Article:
Furloughed US FDA staff will face a huge backlog of manufacturing plant inspections when the Government shutdown eventually ends, according to an influential healthcare advocacy group.
The US Food and Drug Administration (FDA) was forced to send home nearly half of its 8,000 strong workforce last week after politicians’ failure to agree a budget for 2014 prompted the Government to halt or shutdown all non-essential programmes.
While the agency's review of drug products has been relatively unaffected, its manufacturing plant inspection activities have halted according to a contingency plan issued last week.
In the document the agency says it has stopped “routine establishment inspections, some compliance and enforcement activities, monitoring of imports, notification programs, and the majority of the laboratory research necessary to inform public health decision-making.”
Understandably given the furlough the FDA was unable to respond to a request for data about the number of planned inspections that have been postponed during the shutdown so far. However, a search of the agency’s database suggests that it conducts at least three visits to manufacturing plants a month .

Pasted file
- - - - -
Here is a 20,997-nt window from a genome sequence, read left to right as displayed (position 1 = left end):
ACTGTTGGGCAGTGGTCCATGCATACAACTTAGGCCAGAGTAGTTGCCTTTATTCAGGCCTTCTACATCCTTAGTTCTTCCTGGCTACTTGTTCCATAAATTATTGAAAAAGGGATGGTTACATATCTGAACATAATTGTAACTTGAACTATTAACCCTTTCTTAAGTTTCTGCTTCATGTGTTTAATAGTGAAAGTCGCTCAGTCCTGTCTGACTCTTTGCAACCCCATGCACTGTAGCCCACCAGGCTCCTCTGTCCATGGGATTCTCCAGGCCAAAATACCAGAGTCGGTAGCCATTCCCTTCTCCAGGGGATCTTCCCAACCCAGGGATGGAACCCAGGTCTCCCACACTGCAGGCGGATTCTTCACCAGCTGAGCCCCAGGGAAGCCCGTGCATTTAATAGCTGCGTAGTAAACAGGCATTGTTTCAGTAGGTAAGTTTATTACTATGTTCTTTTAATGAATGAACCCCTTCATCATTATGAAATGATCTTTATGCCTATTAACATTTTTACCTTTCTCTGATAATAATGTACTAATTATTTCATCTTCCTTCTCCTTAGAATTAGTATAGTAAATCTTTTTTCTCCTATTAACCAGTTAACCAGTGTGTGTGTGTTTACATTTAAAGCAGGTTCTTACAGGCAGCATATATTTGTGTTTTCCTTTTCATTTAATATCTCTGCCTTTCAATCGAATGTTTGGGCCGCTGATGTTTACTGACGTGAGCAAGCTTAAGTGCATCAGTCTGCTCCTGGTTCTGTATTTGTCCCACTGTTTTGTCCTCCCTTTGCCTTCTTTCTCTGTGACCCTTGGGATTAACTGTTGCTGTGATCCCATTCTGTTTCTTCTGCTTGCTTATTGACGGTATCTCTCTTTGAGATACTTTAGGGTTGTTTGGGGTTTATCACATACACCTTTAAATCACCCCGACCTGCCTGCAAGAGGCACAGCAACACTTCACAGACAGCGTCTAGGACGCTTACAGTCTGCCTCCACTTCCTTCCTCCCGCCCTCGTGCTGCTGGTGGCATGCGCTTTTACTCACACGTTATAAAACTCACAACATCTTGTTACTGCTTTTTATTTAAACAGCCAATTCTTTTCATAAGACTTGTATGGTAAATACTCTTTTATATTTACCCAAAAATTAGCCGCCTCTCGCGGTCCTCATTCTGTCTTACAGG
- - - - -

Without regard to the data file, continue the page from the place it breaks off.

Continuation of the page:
When the shutdown began on October 1, many observers expected that the crisis would prompt politicians to quickly settle their differences with most predicting that it would last only a few days.
However, with the political impasse looking set to enter its third week, early hopes of a swift resolution are fading.
The Alliance for a stronger FDA (ASF), a US healthcare advocacy group, said: “The shutdown will end, we just don’t know when. At that point, FDA will have a huge backlog of work to do, but everyone will sigh with relief.”
Debt ceiling complication
A further complication is that on October 17 the US debt is expected to pass the $14.3tr limit . When this happens the US Government will either have to ask for the limit to be raised or drastically reduce its spending, which would also impact the FDA.
Late last week Republicans in the US House – whose opposition to Obamacare was at the heart of the disagreement that led to the shutdown – proposed a six week extension on the debt ceiling, but again declined to agree a 2014 budget.
The Alliance for a stronger FDA said: “The best case for FDA is that the government shutdown ends as part of a deal on the debt ceiling. However, the lack of progress and the Republican offer covering only the debt ceiling is discouraging.
“The worst case for FDA is that a debt ceiling deal becomes politically possible only if House Republicans retain negotiating leverage by continuing a government shutdown.”